things are going well for you?
We play a lot of games in our house. This is a photo of the family game shelves in the garage. The board games and puzzles are accessible to the big kids, but out of reach from the baby. I try to maintain a “one or two games in the house at a time” rule, to limit lost or damaged pieces.
Since my kids vary in ages (9, 6, and seventeen months), we have quite a few to choose from– but truly only play a handful on a regular basis. I always thought it would be a good idea to have a way to rent board games. Or a lending library. This might be neat to set up in schools, or through your church or neighborhood— something free the whole family can enjoy that promotes togetherness.
If you’re new to playing board/card games with your children, do not expect everyone to have fun and get along perfectly. This is real life. Go with the flow, and try not to be a dictator. Rules are important, but good sportsmanship is a much more valuable lesson to learn. I’m okay with bending rules or getting new cards/scrabble pieces to keep a game moving along and to retain interest, but the family needs to agree. Anything sneaky is cheating, and that’s not okay.
It’s not about winning or losing. It’s how you play the game. — Grantland Rice
words to live by!
Preschool Games (no reading required):
Candyland— this is THE classic preschool board game. This game teaches the “luck of the draw,” taking turns, and color recognition. Ages 2.5 or so and up–child needs to be able to not flip the board, and understand taking turns.
Chutes and Ladders— the other classic preschool board game. This game has a spinner, and is a great way to introduce numbers. Try to just enjoy and not turn each play into a math lesson. Let the math come naturally— learning is best when it’s not forced, anyway! ages 4 and up.
Memory— this simple matching game is fun for all ages. If you have very young children, start with only 5-10 pairs, then build up. When I taught preschool, I started the little ones right around age 18 months. You’ll be surprised at how quickly small guys figure it out!
HyperDash— great indoor game on a rainy day, or outdoor game to let a pack of kids run off some energy. The ages on the box says for ages 7 and up, but I think that recommendation is completely out-of-whack. There are batteries, but this is a fantastic preschool game–I’d say for ages 3 and up.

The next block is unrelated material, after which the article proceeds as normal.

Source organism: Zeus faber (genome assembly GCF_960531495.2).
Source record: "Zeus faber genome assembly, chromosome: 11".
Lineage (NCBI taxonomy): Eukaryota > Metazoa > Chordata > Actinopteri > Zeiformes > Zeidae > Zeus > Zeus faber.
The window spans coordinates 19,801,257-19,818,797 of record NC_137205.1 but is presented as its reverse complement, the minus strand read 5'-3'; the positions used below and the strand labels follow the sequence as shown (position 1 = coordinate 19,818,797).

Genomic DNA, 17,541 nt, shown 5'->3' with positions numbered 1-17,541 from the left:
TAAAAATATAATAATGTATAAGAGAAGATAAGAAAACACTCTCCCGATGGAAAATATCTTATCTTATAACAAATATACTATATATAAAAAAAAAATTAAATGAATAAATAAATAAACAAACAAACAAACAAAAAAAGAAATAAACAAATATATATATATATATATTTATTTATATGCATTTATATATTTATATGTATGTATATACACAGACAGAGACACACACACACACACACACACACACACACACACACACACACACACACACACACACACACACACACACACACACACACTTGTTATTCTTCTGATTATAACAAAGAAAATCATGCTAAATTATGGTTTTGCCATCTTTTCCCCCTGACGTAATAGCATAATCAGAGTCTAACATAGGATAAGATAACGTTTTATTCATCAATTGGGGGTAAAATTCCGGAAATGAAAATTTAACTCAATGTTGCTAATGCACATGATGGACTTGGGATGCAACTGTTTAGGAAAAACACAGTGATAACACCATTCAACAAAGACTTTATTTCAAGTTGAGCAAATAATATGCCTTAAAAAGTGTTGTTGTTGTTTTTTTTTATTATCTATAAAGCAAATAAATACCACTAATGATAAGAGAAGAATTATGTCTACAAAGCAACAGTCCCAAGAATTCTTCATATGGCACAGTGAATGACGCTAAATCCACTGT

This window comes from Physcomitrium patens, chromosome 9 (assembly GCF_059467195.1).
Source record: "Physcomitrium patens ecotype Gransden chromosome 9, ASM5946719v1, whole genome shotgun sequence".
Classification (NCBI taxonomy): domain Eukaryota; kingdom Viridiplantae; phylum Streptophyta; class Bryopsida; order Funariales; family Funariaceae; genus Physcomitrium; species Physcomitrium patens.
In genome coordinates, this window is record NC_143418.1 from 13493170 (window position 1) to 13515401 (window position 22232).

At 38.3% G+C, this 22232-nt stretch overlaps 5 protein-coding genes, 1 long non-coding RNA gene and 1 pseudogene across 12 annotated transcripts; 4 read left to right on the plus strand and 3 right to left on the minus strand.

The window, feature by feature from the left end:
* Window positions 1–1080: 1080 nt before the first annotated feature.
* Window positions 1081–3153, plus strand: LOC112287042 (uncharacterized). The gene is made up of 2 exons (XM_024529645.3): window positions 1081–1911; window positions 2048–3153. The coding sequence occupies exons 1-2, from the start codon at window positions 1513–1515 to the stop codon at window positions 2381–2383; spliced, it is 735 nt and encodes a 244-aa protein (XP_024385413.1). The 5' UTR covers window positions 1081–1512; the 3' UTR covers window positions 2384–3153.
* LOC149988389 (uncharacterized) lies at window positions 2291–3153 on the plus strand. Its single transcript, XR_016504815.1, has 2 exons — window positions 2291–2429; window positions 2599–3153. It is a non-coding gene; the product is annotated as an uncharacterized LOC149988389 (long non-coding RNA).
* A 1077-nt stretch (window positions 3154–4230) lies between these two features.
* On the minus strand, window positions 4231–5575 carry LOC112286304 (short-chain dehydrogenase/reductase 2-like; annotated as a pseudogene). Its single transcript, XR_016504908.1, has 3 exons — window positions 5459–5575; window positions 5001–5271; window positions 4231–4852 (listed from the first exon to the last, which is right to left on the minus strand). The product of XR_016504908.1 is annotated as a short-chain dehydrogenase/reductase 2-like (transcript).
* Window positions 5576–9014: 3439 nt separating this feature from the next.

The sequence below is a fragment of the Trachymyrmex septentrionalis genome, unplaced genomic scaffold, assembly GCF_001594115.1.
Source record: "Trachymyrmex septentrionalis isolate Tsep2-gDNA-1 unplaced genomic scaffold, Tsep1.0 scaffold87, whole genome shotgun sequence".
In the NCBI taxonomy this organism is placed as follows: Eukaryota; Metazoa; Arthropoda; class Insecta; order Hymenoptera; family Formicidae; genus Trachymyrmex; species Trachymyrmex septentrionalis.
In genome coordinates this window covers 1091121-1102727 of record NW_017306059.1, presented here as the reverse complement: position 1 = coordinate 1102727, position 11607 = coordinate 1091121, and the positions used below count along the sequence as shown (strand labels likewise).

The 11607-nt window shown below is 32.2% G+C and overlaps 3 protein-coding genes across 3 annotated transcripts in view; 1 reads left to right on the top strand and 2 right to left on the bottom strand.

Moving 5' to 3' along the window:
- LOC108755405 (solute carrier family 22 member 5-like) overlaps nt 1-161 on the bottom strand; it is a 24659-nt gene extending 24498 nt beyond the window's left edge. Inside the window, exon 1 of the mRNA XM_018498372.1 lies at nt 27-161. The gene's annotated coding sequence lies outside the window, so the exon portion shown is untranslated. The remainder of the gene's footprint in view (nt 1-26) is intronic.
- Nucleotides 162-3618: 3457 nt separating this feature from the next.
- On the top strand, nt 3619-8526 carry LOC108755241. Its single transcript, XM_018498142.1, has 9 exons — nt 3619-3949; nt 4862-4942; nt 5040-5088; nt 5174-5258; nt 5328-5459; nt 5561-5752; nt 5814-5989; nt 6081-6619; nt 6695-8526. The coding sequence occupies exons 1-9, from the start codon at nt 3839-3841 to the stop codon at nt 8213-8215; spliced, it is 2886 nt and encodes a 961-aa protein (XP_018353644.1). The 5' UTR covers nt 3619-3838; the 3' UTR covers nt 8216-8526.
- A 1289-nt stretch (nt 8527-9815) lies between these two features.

Connect Four–a large version of tic-tac-toe, Connect Four is appropriate for ages 4 and over, and I still really enjoy playing with the kids. This is a good way to teach planning-ahead and strategy– important skills for more advanced games.
Go Fish, Uno, Old Maid, Crazy Eights (you can usually find these games at your local Dollar Store)– great classic card games to toss in the diaper bag, beach bag, to keep in the glove compartment, etc. You can customize the games for smaller children by limiting the amount of cards in play. Although the Uno deck says for ages 7 and up, I taught a group of 4-year-olds who picked the game up quite quickly.
Jenga —family building game, or a solo game. It’s kind of tricky to rebuild the stack for small children, but lots of fun to knock down, or to watch mom or dad “mess up” and knock the tower over.
Young School-Aged children (but still fun for older kids/adults!)
Battleship — beginning strategy game, teaches graph/cooordinates-reading. 2 player game, ages 6 and up (looks like Amazon doesn’t carry the regular vs.; you’ll need to look locally).
Apples to Apples Jr. — we love this game for building vocabulary, and for just a great family game. Children need to be able to read/sound out words. Ages 6 1/2 or 7 or so and up. GREAT game for a large group, family gathering with all ages, etc.
Boggle — fun, quick family game. Builds vocabulary, promotes reading/word-making. ages 6 and up or so. Fun for adults—Adam and I get quite competitive with Boggle.
Yahtzee — Great math skills game. This game also sets up the framework to play poker, which is a valuable skill, right? (gotta be better than Liar’s Dice… at least…)
Older Elementary-aged children to adult
Clue — the new version has added a few more rooms and weapons, and “intrigue” cards. Our family ignores the intrigue cards, and plays the classic way– we just try to solve the crime. If you’re playing with teenagers or an adults-only game, you might want to use the intrigue cards. This game is best with 3 or more players.
Blokus — Remember the old Game Boy game, Tetris? (there’s probably an app for that now, huh?) Blokus is a boardgame version of Tetris. Players use geometric blocks to build board presence and block players. Teaches spatial awareness, logic, and strategy. The game works the best with 4 players, although you can play with 2 or 3.
Carcassonne My friend, Kelly, from The Spunky Coconut told me about this game, and we’ve been playing it every couple days ever since. My kids cheat too much when they play on their own— I’d recommend having an adult involved. This is our current favorite, and when/if we outgrow this game, there are add-ons available. Great way to introduce more advanced games like Risk (which we own, but I still haven’t figured out!).
Cranium Family — This family game combines classics like pictionary, charades, and name that song in an entertaining (and not too challenging) way. (PS. Amazon is listing this for $57 right now, which is absurd. I have no idea why.)
These are our current favorites, but I’m ALWAYS on the lookout for great new games. If you have any other suggestions for me to keep an eye out for, please let me know!